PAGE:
Seeking New Approaches to Old Problems


Apr 9, 2009

By Melissa Flournoy

This commentary originally appeared in Sun Herald - Biloxi-Gulfport, Mississippi on April 9, 2009.

Gov. Haley Barbour and the legislature face tough financial choices this year, as Mississippi, along with the rest of the nation, continues to deal with the global economic crisis. But these tough times also present an opportunity for the state to do more than just cope with the immediate crisis: Mississippi also can work to find smart ways to address the chronic social and economic problems that have plagued the state for decades — now, not in some far-flung future.

Recently, the RAND Gulf States Policy Institute convened a forum at Jackson State University to discuss new strategies for tackling some of the systemic problems that have affected Mississippi for far too long: poverty and financial illiteracy, educational underachievement, poor health outcomes, and crime. The conference attendees were as diverse as the policy issues addressed and included more than 100 community advocates, business leaders, elected officials, and policy researchers.

While the issues discussed varied widely, consensus emerged on a number of common, interrelated themes:

  • Linking knowledge to action — To address difficult problems like underachievement in education, we do not need to reinvent the wheel. Effective research can use lessons learned from past experiences to craft solutions for problems here and now. We need to identify the programs that work and explore what it will take to expand their success and sustain their effectiveness. Research organizations such as universities, civic groups, and RAND Gulf States can be valuable resources in defining problems, measuring progress, and developing cost-effective solutions. For example, RAND applied its knowledge of recruitment and retention of military personnel to the challenges facing police departments post-Katrina.
  • Collaborating for solutions — Rarely can a governmental agency, a nonprofit organization, or a private company solve hard problems alone. Effective solutions are identified and implemented when organizations work collaboratively to share resources, knowledge, and capacity to address common problems collectively. To make research relevant to problems on the ground, partnerships need to be crafted between researchers, community organizations and government agencies, so that researchers address questions that matter and answers get to the right people. For example, RAND health researchers are working in partnership with community organizations and Jackson State University in Moss Point to explore how best to bring evidence-based treatments for pressing health and mental health issues to underserved communities.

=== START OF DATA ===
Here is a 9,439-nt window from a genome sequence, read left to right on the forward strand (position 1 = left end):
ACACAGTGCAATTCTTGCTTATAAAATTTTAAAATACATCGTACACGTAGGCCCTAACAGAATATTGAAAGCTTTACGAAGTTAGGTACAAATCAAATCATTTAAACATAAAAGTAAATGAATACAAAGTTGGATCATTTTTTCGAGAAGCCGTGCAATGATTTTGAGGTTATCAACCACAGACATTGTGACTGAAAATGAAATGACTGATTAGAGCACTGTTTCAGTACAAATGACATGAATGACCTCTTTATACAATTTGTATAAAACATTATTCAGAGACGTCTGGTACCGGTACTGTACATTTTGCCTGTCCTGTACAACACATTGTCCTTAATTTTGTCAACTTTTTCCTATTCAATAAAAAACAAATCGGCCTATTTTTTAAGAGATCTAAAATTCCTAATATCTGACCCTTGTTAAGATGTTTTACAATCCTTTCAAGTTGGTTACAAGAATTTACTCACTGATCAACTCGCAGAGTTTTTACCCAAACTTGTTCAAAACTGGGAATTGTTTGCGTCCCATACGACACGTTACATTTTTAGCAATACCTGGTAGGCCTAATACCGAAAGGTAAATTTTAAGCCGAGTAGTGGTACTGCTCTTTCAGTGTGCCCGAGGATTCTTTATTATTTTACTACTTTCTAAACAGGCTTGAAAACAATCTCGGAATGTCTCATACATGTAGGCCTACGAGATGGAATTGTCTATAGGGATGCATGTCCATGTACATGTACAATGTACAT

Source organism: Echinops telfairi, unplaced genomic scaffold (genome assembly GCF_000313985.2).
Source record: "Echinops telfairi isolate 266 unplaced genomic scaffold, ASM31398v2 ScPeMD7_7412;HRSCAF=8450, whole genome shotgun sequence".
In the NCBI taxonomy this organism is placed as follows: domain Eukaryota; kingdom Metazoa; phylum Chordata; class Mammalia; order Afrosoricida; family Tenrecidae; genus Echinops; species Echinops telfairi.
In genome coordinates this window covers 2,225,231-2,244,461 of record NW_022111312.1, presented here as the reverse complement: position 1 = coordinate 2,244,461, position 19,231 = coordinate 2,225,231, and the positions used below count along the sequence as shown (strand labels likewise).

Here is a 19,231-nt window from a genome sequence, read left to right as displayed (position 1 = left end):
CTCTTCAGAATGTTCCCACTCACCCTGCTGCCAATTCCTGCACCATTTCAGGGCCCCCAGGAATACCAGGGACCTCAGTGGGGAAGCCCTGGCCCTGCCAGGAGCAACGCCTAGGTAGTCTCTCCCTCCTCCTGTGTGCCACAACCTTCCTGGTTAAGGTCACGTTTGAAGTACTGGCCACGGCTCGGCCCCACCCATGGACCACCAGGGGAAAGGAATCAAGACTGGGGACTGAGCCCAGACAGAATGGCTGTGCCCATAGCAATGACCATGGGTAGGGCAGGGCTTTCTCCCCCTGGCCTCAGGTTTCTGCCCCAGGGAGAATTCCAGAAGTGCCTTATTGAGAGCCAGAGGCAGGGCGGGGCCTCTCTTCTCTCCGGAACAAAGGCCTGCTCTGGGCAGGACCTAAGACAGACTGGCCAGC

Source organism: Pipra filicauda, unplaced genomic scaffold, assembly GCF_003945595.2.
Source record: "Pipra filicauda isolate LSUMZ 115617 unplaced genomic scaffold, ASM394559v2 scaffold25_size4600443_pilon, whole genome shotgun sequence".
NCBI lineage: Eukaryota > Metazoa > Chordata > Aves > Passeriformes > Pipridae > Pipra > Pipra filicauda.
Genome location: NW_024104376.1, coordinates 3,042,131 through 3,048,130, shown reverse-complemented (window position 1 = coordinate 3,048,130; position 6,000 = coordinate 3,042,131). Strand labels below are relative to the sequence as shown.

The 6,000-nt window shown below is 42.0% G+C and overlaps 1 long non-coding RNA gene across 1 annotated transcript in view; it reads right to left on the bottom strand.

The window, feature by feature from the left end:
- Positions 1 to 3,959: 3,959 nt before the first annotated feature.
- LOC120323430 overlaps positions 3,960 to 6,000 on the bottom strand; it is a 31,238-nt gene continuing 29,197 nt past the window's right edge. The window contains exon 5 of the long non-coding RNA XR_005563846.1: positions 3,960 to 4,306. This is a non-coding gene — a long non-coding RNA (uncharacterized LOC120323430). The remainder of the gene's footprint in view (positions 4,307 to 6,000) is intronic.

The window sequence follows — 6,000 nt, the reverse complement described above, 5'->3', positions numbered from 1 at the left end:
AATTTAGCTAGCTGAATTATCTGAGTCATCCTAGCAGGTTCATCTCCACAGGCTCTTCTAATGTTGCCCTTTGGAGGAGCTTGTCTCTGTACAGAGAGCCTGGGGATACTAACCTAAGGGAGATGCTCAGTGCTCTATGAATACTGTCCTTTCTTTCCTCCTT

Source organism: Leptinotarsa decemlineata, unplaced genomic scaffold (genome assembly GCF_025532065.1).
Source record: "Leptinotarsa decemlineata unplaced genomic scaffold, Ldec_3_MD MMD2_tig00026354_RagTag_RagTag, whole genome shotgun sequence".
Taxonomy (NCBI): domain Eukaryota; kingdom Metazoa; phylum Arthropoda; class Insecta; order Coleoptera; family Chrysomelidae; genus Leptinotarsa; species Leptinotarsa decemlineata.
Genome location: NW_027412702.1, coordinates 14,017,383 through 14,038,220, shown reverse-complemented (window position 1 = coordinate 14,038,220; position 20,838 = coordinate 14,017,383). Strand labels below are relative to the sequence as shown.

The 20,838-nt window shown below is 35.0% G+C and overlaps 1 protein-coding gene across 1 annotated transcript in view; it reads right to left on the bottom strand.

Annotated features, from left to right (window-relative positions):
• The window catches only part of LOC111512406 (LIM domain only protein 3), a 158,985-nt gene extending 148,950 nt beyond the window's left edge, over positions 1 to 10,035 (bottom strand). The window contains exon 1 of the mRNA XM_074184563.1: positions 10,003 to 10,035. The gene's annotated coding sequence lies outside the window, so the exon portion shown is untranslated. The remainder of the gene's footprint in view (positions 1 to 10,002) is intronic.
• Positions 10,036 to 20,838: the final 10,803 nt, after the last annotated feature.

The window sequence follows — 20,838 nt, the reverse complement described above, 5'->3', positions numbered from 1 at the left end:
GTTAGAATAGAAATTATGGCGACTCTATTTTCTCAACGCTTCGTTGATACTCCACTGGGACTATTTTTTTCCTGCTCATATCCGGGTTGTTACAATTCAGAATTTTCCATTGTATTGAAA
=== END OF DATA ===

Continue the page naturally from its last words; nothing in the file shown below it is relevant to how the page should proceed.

• Taking a regional approach to community problems — Systemic problems like poverty are not confined to city, county, and state lines. Too often, we have failed to see their interconnections and links. For our Gulf Coast communities to be competitive in the global marketplace, we need to look across political boundaries to embrace regional solutions for regional problems. RAND Gulf States is working with partners across Louisiana, Mississippi, Alabama and beyond to develop solutions that affect the region as a whole and to promote our common economic assets.

The RAND Corporation has a 60-year history of providing high quality-analysis to solve systemic problems, and the RAND Gulf States Policy Institute is prepared to work in partnership with communities across the region to make the Gulf Coast a better place to live, do business, and raise our children.

Melissa Flournoy is director of the RAND Gulf States Policy Institute. RAND is a nonprofit research organization.

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